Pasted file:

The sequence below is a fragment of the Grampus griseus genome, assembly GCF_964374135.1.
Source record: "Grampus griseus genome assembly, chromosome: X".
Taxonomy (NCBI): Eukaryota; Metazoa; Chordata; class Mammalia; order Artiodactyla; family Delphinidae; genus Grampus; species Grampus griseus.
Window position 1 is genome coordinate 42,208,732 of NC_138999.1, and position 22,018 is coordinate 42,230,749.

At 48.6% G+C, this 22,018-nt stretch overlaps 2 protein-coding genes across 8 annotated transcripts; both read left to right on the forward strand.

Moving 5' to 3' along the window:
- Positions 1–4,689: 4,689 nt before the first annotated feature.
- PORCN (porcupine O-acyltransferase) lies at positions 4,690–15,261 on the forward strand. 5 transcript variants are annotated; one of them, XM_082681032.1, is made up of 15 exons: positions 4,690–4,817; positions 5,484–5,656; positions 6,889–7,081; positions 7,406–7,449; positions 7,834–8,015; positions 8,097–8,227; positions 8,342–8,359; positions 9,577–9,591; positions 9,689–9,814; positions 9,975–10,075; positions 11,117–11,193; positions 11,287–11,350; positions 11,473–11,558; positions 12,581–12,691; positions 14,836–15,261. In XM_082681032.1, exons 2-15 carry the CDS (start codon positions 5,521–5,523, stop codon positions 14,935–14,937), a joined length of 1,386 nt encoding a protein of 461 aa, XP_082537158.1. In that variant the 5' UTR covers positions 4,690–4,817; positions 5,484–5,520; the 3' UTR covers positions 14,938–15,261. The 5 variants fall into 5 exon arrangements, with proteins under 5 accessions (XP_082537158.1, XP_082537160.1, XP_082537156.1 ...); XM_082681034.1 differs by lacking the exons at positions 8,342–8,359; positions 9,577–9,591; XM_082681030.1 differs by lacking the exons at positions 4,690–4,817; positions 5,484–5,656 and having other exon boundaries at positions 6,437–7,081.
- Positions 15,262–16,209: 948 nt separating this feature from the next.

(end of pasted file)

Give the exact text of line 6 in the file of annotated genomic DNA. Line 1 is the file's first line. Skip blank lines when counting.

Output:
Moving 5' to 3' along the window: